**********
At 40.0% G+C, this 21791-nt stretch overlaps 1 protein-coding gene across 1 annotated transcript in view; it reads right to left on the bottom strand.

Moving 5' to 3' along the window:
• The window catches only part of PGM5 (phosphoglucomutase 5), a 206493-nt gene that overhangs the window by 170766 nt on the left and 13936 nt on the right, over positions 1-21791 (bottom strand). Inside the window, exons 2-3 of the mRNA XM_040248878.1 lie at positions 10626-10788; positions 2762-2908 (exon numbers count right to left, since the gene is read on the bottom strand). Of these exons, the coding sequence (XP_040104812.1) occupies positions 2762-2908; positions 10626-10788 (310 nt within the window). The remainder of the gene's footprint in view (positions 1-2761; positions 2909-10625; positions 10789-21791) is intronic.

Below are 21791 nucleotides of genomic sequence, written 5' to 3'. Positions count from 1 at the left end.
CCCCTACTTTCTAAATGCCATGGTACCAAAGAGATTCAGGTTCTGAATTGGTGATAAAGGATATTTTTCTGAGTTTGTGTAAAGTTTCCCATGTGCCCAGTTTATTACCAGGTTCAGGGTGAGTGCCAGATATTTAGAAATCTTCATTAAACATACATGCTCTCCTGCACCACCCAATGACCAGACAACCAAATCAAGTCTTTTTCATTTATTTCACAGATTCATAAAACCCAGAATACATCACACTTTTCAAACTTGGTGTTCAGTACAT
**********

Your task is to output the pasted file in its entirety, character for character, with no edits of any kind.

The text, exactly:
At 40.0% G+C, this 21791-nt stretch overlaps 1 protein-coding gene across 1 annotated transcript in view; it reads right to left on the bottom strand.

Moving 5' to 3' along the window:
• The window catches only part of PGM5 (phosphoglucomutase 5), a 206493-nt gene that overhangs the window by 170766 nt on the left and 13936 nt on the right, over positions 1-21791 (bottom strand). Inside the window, exons 2-3 of the mRNA XM_040248878.1 lie at positions 10626-10788; positions 2762-2908 (exon numbers count right to left, since the gene is read on the bottom strand). Of these exons, the coding sequence (XP_040104812.1) occupies positions 2762-2908; positions 10626-10788 (310 nt within the window). The remainder of the gene's footprint in view (positions 1-2761; positions 2909-10625; positions 10789-21791) is intronic.

Below are 21791 nucleotides of genomic sequence, written 5' to 3'. Positions count from 1 at the left end.
CCCCTACTTTCTAAATGCCATGGTACCAAAGAGATTCAGGTTCTGAATTGGTGATAAAGGATATTTTTCTGAGTTTGTGTAAAGTTTCCCATGTGCCCAGTTTATTACCAGGTTCAGGGTGAGTGCCAGATATTTAGAAATCTTCATTAAACATACATGCTCTCCTGCACCACCCAATGACCAGACAACCAAATCAAGTCTTTTTCATTTATTTCACAGATTCATAAAACCCAGAATACATCACACTTTTCAAACTTGGTGTTCAGTACAT